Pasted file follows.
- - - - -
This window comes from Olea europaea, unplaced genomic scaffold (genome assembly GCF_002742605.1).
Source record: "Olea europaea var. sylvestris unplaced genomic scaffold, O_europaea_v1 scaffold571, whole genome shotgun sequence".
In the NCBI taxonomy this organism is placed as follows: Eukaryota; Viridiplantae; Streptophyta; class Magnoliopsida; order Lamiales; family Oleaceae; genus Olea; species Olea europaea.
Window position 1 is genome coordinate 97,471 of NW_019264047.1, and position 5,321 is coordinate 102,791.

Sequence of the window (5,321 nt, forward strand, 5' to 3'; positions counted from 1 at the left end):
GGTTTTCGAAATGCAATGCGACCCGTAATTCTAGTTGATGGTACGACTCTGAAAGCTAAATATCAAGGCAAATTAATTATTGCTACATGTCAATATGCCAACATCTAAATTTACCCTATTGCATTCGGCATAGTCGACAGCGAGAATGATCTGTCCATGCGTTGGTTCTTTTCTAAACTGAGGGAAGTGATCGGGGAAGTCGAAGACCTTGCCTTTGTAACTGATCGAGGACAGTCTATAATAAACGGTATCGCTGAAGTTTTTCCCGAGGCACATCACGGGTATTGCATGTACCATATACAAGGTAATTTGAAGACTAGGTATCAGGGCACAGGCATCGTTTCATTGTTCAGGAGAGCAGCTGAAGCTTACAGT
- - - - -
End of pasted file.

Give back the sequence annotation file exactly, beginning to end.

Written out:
This window comes from Olea europaea, unplaced genomic scaffold (genome assembly GCF_002742605.1).
Source record: "Olea europaea var. sylvestris unplaced genomic scaffold, O_europaea_v1 scaffold571, whole genome shotgun sequence".
In the NCBI taxonomy this organism is placed as follows: Eukaryota; Viridiplantae; Streptophyta; class Magnoliopsida; order Lamiales; family Oleaceae; genus Olea; species Olea europaea.
Window position 1 is genome coordinate 97,471 of NW_019264047.1, and position 5,321 is coordinate 102,791.

Sequence of the window (5,321 nt, forward strand, 5' to 3'; positions counted from 1 at the left end):
GGTTTTCGAAATGCAATGCGACCCGTAATTCTAGTTGATGGTACGACTCTGAAAGCTAAATATCAAGGCAAATTAATTATTGCTACATGTCAATATGCCAACATCTAAATTTACCCTATTGCATTCGGCATAGTCGACAGCGAGAATGATCTGTCCATGCGTTGGTTCTTTTCTAAACTGAGGGAAGTGATCGGGGAAGTCGAAGACCTTGCCTTTGTAACTGATCGAGGACAGTCTATAATAAACGGTATCGCTGAAGTTTTTCCCGAGGCACATCACGGGTATTGCATGTACCATATACAAGGTAATTTGAAGACTAGGTATCAGGGCACAGGCATCGTTTCATTGTTCAGGAGAGCAGCTGAAGCTTACAGT